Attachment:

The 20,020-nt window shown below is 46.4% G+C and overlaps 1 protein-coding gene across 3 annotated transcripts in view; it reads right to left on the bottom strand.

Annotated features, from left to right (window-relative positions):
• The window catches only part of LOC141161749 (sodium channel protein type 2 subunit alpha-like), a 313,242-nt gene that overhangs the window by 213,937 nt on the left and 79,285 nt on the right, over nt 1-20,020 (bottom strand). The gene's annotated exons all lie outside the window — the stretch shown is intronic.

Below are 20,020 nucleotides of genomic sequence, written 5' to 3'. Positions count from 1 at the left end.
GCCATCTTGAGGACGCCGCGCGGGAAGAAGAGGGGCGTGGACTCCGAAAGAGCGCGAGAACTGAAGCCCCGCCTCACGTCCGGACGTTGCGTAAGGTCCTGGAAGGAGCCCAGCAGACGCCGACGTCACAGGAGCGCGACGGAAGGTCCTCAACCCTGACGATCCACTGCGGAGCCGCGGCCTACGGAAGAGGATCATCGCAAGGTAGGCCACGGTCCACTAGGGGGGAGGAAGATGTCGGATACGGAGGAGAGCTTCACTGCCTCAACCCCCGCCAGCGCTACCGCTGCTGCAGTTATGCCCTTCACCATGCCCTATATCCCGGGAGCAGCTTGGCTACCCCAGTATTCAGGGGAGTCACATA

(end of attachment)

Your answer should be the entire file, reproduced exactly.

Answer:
The 20,020-nt window shown below is 46.4% G+C and overlaps 1 protein-coding gene across 3 annotated transcripts in view; it reads right to left on the bottom strand.

Annotated features, from left to right (window-relative positions):
• The window catches only part of LOC141161749 (sodium channel protein type 2 subunit alpha-like), a 313,242-nt gene that overhangs the window by 213,937 nt on the left and 79,285 nt on the right, over nt 1-20,020 (bottom strand). The gene's annotated exons all lie outside the window — the stretch shown is intronic.

Below are 20,020 nucleotides of genomic sequence, written 5' to 3'. Positions count from 1 at the left end.
GCCATCTTGAGGACGCCGCGCGGGAAGAAGAGGGGCGTGGACTCCGAAAGAGCGCGAGAACTGAAGCCCCGCCTCACGTCCGGACGTTGCGTAAGGTCCTGGAAGGAGCCCAGCAGACGCCGACGTCACAGGAGCGCGACGGAAGGTCCTCAACCCTGACGATCCACTGCGGAGCCGCGGCCTACGGAAGAGGATCATCGCAAGGTAGGCCACGGTCCACTAGGGGGGAGGAAGATGTCGGATACGGAGGAGAGCTTCACTGCCTCAACCCCCGCCAGCGCTACCGCTGCTGCAGTTATGCCCTTCACCATGCCCTATATCCCGGGAGCAGCTTGGCTACCCCAGTATTCAGGGGAGTCACATA